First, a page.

Soils at WSC farm were sampled to show residual effect of legumes upon following crops of wheat, and upon the N content of soil. T: Effect of legumes upon the following crops as shown by yields of wheat. Changes in the N content of soils after 5 years of crop rotations. Influence of various rotations on the N/C ratio of the soil.
3589. Kirby, E.M.. 1987. Soil moisture depletion and wheat yield response from annual legumes in the Pacific Northwest. M.S. Thesis, Dept. of Agronomy and Soils, WSU, Pullman, WA.
Legumes included chickpea, spring pea, lentil, fababean, sweetclover, rose clover, black medic, barrel medic. Sweetclover depleted more soil moisture than other legumes. Wheat yield increased following legumes relative to that after barley. Highest yield followed legume green manure with additional fertilizer N. Grain yields were similar for fallow, lentil, pea, chickpea, and fababean. T: soil moisture depletion; yield, N content of soil and grain.
3835. Larson, C.A.. 1929. Comparative differences in the nitrogen and moisture content of various wheat varieties following alfalfa summer fallow and continuous wheat cropping.. M.S. Thesis, Washington State College, Pullman, WA.
Wheat grown on alfalfa sod has higher N, and generally higher quality wheat.
3875. Leggett, G.E. and W.L. Nelson. 1960. Wheat production as influenced by cropping sequence and nitrogen fertilization.. WA Agr. Expt. Sta. Bull. #608.
The average wheat yields resulting from annual cropping with optimum nitrogen fertilization were 13 bu/ac at Ritzville, 23 and Harrington and 29 at Dusty. The yields at Ritzville were too low for this practice to compete economically with the summer-fallow system. The average yields were high enough at Harrington and Dusty for this cropping system to be seriously considered. At Dusty annual cropping resulted in a yearly average yield of 6 bu/ac more than was obtained on fallowed ground. The yield of wheat following Austrian winter peas as a green manure crop at Dusty was greater than that obtained after alfalfa or sweetclover. Soil analysis revealed that nitrogen fertilization resulted in a carryover of nitrate-nitrogen for subsequent crops. This was especially notable under annual cropping and with high rates of application on summer-fallow. The protein content of the wheat was increased markedly by nitrogen fertilization. T: Nitrate-nitrogen in the soil before fertilization and the available soil moisture used by wheat as influenced by nitrogen fertilization cropping practice, Dusty. Yields of barley and wheat as influenced by alfalfa, sweetclover, and Austrian winter peas as green manure crops.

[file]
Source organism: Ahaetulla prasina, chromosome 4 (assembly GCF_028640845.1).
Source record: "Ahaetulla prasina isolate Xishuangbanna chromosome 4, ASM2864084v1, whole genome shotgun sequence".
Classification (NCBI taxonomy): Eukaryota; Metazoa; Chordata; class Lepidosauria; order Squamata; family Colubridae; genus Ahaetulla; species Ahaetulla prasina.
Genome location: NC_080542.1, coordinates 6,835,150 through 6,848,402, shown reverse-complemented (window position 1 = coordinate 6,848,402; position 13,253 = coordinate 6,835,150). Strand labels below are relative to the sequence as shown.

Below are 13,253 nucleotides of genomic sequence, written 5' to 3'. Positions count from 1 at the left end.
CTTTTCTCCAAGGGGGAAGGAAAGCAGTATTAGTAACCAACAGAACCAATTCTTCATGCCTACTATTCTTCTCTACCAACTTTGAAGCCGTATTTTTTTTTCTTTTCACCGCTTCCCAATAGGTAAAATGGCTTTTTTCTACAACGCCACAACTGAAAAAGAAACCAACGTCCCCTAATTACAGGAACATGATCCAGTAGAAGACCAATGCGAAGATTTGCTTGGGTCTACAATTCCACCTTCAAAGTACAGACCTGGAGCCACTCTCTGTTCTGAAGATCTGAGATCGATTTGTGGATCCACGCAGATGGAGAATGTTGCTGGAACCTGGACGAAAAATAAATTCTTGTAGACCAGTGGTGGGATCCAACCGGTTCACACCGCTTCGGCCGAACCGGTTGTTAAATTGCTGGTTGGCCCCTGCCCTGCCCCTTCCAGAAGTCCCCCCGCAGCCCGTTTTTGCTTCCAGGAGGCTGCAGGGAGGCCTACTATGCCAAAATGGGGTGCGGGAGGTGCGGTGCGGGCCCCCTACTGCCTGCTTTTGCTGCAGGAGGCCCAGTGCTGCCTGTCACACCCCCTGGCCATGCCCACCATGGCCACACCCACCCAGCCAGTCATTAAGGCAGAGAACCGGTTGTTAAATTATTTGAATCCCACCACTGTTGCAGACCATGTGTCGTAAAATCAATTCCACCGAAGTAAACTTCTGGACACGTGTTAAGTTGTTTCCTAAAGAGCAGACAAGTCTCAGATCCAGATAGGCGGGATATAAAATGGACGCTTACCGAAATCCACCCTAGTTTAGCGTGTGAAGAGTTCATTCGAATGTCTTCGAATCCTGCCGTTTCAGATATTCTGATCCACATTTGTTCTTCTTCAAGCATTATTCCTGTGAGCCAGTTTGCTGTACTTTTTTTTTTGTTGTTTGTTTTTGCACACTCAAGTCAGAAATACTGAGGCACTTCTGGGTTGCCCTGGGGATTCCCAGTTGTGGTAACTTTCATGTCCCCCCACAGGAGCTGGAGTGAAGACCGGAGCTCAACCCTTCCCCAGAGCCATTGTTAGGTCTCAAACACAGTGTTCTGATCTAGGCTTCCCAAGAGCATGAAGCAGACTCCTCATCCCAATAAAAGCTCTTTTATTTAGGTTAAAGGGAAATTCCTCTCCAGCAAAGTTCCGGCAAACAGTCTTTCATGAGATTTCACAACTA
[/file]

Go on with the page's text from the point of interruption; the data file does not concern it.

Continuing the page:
5215. Pierce, F.J. and C.W. Rice. 1988. Crop rotation and its impact on efficiency of water and N use. p. 21-42.. IN: W.L. Hargrove (ed.). Cropping strategies for efficient use of water and nitrogen..
Crop rotations are viewed as beneficial, but not always economic, as long as commercial N supplies are unrestricted. True assessments of crop rotations are difficult due to their long term nature and indirect results. True assessments will only be obtained when all N pools are considered. There is a real lack of research that has determined either water or N use, and interaction as determined by crop rotations. The problem is one of funding and methodology. T: Distribution of organic N after 17 yr rotation.
6620. Speilman, R.S.. 1984. Nitrogen economy and agronomic evaluation of annual legume-cereal grain rotations.. M.S. Thesis, Plant and Soil Science, Montana State Univ., Bozeman, MT.
Legume biomass and seed yield were best for fababean, fieldpea, and chickpea. Potential for use of legumes for hay or silage. Barley yield after legumes was comparable to barley after fallow, and better than barley after barley or wheat. N contributions to the cropping system, except for field bean, were greater for legumes than for fallow. High N fertility levels from legume N plus fertilizer N resulted in premature soil moisture depletion. Optimum rotation performance will depend on balancing nitrogen fertility with expected available moisture.